Investigation

Photo of the Day

Lewinsky, who has kept out of the public eye for a decade, photographed at her Los Angeles apartment. Photo Vanity Fair

The Stained Blue Dress?

In November 1997, Monica Lewinsky told her confidant and supposed friend, Linda Tripp, that she had in her possession a blue Gap dress that still bore the semen stain that resulted from her administering oral sex to President Clinton in February of that year.

Tripp called her literary agent, and fellow Clinton-hater, Lucianne Goldberg to report the news that evidence existed in Lewinsky’s closet that could prove a sexual relationship between Monica and the President. Goldberg and Tripp, according to published reports in both Time and Newsweek, discussed stealing the dress and turning it over to investigators. Goldberg admitted having such a discussion with Tripp, calling it a “Nancy Drew fantasy.”

In late November, Lewinsky mentioned to Tripp that she intended to have the dress, which she had been saving a souvenir, dry-cleaned for a family event. Tripp, anxious to preserve the dress to nail the President, discouraged her from doing so. “I would tell my own daughter,” Tripp told her, that she should save the dress “for your own ultimate protection” should she later be accused of lying about the affair with Clinton. When Lewinsky expressed skepticism that it would ever come to that, Tripp told her that the dress made her look “really fat” and she shouldn’t wear it again in public.

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Photo of the Day

Mary, Officer Paul and Laura.

Mary, Officer Paul and Laura.

How to Bring a Dead Man to Justice

We set out to dance on the grave of the grandfather who molested us as children. We never got there, but what happened instead changed our lives

“There is no greater agony than bearing an untold story inside of you”?

Maya Angelou

When Mary Lovely and her cousin Laura Parrott-Perry were two little girls. They were both sexually abused by their grandfather from the time Mary was eight until she was fourteen and Laura was seven until she was nine.

Mary didn?t talk about it for 35 years.

She remembers being in the kitchen as a youngster around twelve and overhearing her parents talking with Laura?s dad.? In the midst of a bitter divorce, he was angry because Laura had told her mother she had been molested by her grandfather. Her mother believed her. He didn?t.

It was the first time Mary spoke up. ?I tried to communicate to my uncle and my parents that he had done that to me too, but the conversation didn?t go as I had thought it would,? she said. ?They asked me why I hadn?t told them before and then they were silent. My story was buttoned up, never mentioned again and that was the end of it. Why wouldn?t they listen to me? I thought it was because I was bad.?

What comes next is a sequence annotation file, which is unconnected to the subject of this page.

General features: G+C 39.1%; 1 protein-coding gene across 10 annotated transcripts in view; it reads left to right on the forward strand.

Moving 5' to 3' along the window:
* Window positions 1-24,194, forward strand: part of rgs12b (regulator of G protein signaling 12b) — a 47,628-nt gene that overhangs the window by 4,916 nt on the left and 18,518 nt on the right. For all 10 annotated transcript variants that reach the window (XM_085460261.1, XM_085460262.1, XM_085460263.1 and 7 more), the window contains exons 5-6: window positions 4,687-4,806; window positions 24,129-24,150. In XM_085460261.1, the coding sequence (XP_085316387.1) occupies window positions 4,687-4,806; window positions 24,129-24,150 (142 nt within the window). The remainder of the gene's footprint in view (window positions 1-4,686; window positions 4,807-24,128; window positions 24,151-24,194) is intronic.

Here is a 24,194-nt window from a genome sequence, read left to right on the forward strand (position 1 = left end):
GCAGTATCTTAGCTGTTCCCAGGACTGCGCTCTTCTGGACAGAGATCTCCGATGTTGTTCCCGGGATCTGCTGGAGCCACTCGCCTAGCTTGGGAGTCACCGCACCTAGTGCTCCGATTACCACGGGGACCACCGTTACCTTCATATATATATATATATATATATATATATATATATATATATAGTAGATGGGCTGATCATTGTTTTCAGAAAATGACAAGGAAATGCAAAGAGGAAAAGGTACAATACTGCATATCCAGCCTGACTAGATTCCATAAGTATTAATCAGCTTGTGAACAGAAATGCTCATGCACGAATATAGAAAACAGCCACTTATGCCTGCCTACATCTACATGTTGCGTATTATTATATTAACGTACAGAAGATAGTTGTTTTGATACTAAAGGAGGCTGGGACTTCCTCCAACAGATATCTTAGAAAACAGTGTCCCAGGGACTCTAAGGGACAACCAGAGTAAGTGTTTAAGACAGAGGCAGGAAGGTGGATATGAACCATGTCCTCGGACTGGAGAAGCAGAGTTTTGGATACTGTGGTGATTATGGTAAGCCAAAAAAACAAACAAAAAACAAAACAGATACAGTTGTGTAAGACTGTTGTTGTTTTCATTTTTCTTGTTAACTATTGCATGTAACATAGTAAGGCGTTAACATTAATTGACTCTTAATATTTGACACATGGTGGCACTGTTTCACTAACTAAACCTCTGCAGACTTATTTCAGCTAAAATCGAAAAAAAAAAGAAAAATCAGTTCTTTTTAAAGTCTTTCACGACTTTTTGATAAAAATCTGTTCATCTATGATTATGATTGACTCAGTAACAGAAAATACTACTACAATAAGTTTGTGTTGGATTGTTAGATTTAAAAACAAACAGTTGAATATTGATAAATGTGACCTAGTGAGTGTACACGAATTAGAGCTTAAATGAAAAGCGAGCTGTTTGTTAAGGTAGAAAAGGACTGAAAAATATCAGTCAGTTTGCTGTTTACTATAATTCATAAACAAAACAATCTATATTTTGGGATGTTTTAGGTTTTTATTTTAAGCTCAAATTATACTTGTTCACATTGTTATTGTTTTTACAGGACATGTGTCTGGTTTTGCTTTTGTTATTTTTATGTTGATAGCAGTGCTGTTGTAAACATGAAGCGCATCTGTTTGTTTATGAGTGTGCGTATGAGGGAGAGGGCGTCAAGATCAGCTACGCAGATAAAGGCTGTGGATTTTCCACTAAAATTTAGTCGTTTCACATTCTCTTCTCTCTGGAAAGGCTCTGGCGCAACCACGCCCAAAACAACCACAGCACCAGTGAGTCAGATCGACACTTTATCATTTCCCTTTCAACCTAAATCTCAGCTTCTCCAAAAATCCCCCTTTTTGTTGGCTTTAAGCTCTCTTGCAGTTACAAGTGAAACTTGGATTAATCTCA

The two cousins were kept apart from each other from then on. Laura never had to see that side of the family again. Mary continued to suffer the abuse until she was 14. Both said their grandfather had stolen the child within them and referred to themselves as ?ancient ruins? before they were ten.

?As abuse victims, we all continue to carry this dark, dark shame,? said Laura. ?We don?t want anyone to know about it. We are told it is ?unspeakable.?? So, you don?t speak about it and you carry it around in this little pocket in your heart and it infects everything. You leave it alone and it?s toxic.?

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Manning interviews Lyin’ Len

Selwyn Manning interviewed Len Brown this week. There is plenty to pick apart from the sad little lying Mayor. Sorry to inflict this at breakfast but better to just lose breakfast rather than lunch as well:

The interview examines the first term vision of establishing an economic case for a modern rail network, establishing a 30 year plan for Auckland, and will notes how in August 2012 it was announced Auckland City is ranked number 10 in the Economist Index. At the time, the mayor tweeted: ?there is still lots of work to be done to be the most liveable city? and listed these points:

A world class integrated transport system,
A quality compact city,
An economic powerhouse providing jobs for all our people,
Protection for our built and natural environment.

The interview examines what can be achieved, at what cost, and for what gain.

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